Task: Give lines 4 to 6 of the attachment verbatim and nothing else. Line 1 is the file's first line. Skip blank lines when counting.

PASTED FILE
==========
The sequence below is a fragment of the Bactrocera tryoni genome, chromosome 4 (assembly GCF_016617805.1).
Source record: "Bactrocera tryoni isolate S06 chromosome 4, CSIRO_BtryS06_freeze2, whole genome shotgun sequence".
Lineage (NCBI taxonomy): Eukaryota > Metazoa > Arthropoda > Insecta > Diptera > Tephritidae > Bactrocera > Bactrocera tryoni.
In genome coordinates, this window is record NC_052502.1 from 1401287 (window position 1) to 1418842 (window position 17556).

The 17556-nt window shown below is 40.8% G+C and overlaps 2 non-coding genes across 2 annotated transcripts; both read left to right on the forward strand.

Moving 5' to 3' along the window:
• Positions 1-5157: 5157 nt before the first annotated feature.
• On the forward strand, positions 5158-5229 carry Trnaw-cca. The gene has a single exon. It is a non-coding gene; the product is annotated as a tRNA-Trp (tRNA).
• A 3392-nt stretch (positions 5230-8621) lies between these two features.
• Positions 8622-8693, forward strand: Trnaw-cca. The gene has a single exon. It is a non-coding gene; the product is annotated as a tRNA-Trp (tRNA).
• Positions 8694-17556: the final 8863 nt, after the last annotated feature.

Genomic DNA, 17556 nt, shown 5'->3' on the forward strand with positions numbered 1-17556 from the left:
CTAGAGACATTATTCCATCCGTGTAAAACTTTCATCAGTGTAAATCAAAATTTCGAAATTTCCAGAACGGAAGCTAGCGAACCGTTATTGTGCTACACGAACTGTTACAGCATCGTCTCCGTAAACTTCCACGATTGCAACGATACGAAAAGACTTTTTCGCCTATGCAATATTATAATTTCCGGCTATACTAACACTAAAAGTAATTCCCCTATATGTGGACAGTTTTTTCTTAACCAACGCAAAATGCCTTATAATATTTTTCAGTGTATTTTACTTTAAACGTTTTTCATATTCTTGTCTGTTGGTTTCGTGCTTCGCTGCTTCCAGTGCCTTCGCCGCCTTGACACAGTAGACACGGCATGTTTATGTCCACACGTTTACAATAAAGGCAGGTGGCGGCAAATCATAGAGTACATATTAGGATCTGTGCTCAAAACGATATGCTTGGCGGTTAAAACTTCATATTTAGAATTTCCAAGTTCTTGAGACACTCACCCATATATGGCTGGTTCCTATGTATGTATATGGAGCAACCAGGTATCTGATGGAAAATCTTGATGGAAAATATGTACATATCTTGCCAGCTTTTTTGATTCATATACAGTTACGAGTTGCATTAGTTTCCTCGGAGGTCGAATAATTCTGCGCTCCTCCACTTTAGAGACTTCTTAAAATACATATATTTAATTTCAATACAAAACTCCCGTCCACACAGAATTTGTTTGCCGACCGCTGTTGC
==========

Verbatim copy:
In genome coordinates, this window is record NC_052502.1 from 1401287 (window position 1) to 1418842 (window position 17556).

The 17556-nt window shown below is 40.8% G+C and overlaps 2 non-coding genes across 2 annotated transcripts; both read left to right on the forward strand.

Moving 5' to 3' along the window: